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What Fed Statement Spooked Markets?

John Blank


We survived it!  The FOMC minutes for July have been released.  The sun stayed up and is still shining, at least out here in California.  I checked weather.com and it is still shining in Chicago too.  However, there looks to be a thunderstorm due for Chicago tomorrow.  

That leads me to my Real Time Insight for today.

What about the damage to markets?

The 10-year U.S.Treasury effective interest rate moved from 2.82% to 2.88%. 

That’s a fresh high.

My RTI question?

Which of the following statements did the MOST damage to the bond market?

(1) After initial turmoil in the wake of its June meeting, Fed officials thought generally that the market expectations had settled down by late July and were "aligned" with Fed views.

(2) Generally, participants were satisfied investors had come to understand the data-dependent nature of the Committee’s thinking about asset purchases.

(3) A few participants, while comfortable with the plan, stressed the need to avoid putting too much emphasis on the 7% value for the unemployment rate. They saw this only as illustrative of conditions that could obtain at the time when the asset purchases are completed.

(4) Almost all of the Federal Reserve officials at their July meeting backed Fed Chief Ben Bernanke's stance that the Fed would slow down the pace of its $85 billion-per-month asset purchase plan later this year if economic conditions continue to develop broadly as expected.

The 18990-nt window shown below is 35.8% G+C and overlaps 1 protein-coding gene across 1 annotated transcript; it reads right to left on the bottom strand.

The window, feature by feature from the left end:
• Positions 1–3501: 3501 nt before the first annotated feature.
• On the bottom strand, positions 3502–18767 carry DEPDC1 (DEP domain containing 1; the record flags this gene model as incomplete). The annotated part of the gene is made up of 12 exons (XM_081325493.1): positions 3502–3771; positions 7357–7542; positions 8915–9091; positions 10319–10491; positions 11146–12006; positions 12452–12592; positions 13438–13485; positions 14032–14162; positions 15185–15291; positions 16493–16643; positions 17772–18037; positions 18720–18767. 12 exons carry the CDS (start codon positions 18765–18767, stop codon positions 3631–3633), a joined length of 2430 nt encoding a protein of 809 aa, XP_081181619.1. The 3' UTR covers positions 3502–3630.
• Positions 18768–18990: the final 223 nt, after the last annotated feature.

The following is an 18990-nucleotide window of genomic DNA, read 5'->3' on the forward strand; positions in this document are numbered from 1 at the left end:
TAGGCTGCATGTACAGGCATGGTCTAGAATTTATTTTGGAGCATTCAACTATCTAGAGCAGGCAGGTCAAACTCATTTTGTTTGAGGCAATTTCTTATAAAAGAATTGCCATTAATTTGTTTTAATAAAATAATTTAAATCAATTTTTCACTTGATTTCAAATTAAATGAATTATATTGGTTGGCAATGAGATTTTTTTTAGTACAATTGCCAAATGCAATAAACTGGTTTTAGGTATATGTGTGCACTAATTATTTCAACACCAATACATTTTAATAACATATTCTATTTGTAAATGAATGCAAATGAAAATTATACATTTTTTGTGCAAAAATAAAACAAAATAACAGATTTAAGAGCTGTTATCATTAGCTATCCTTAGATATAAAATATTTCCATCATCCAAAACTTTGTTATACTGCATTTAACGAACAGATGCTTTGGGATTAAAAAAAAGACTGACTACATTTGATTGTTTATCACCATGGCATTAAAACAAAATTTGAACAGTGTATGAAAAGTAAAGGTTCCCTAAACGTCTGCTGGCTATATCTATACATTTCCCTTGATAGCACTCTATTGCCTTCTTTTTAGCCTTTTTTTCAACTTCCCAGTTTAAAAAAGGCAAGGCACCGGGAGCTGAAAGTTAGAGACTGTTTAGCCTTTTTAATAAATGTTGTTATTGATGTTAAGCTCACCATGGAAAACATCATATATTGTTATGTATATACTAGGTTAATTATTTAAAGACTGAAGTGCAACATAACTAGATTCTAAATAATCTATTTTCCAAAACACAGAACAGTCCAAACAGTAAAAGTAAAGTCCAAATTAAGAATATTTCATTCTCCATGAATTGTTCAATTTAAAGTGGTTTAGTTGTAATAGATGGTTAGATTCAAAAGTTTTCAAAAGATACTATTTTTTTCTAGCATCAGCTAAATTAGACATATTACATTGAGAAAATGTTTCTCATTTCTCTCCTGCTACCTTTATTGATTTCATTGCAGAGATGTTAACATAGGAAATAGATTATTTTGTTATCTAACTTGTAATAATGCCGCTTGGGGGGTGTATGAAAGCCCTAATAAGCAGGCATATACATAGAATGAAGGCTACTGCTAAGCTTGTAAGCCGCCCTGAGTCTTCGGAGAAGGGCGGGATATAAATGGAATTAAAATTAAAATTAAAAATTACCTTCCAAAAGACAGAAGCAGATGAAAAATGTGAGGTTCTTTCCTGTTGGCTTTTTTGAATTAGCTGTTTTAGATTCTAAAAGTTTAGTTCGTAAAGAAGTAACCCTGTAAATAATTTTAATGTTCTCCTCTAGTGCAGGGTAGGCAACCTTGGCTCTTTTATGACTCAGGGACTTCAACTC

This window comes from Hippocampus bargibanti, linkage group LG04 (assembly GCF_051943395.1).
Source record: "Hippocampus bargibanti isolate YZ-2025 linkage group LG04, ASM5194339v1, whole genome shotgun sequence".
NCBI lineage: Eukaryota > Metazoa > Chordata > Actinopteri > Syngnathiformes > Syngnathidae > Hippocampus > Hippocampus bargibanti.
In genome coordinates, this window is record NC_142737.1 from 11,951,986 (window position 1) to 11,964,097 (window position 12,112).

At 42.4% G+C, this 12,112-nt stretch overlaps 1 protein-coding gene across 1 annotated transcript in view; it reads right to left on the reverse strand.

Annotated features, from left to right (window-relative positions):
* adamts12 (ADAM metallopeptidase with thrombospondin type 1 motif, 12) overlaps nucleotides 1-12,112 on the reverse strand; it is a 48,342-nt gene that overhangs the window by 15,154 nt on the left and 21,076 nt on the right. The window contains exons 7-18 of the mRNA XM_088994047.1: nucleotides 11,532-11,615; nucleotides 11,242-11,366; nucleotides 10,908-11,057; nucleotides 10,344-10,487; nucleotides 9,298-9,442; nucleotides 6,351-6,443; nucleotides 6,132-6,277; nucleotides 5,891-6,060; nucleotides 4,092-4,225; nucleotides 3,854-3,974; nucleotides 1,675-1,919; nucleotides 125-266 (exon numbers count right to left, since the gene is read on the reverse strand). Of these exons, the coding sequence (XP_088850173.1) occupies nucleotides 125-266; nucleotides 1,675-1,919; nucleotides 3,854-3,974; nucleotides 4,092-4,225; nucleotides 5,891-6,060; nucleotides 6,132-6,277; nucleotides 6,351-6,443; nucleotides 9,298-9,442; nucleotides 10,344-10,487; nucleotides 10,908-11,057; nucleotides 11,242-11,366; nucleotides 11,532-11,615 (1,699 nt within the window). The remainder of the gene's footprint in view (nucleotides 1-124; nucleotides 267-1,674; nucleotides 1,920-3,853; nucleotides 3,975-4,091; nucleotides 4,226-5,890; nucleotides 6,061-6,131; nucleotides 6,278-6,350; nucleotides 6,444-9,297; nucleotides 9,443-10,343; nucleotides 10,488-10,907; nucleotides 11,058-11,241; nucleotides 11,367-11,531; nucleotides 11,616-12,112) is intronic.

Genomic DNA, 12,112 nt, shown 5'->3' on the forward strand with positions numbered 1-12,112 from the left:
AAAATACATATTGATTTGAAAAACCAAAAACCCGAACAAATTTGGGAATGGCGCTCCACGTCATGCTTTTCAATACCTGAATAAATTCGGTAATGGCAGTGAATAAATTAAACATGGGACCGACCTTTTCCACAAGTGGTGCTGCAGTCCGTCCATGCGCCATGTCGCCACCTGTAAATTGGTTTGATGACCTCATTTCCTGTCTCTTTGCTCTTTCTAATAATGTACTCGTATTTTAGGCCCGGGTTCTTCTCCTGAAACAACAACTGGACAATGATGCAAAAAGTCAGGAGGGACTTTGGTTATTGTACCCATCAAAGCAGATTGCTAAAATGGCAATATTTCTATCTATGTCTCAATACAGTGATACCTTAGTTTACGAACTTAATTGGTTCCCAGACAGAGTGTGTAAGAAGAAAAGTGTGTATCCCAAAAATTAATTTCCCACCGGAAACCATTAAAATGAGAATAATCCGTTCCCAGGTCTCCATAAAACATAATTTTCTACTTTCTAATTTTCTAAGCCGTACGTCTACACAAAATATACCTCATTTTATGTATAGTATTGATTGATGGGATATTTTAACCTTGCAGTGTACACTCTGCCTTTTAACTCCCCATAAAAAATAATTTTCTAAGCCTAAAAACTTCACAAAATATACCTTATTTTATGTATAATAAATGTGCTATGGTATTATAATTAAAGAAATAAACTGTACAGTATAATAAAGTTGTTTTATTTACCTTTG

(5) The central bankers did not signal as to whether such a taper would come in September, October or December, the three remaining meeting dates.  There were few signs that a majority was poised to pull the trigger at the September meeting. While a "few" argued that "it might soon be time to slow somewhat" the pace of asset purchases, another "few" counseled patience.

(6) Nonetheless, some participants felt that, as a result of recent financial market developments, overall financial market conditions had tightened significantly, importantly reflecting larger term premiums.  They expressed concern that the higher level of longer-term interest rates could be a significant factor holding back spending and economic growth.

(7) Several others, however, judged that the rise in rates was likely to exert relatively little restraint, or that the increase in equity prices and easing in bank lending standards would largely offset the effects of the rise in longer-term interest rates.

(8) Some participants also stated that financial developments during the intermeeting period might have helped put the financial system on a more sustainable footing, insofar as those developments were associated with an unwinding of unsustainable speculative positions or an increase in term premiums from extraordinarily low levels.


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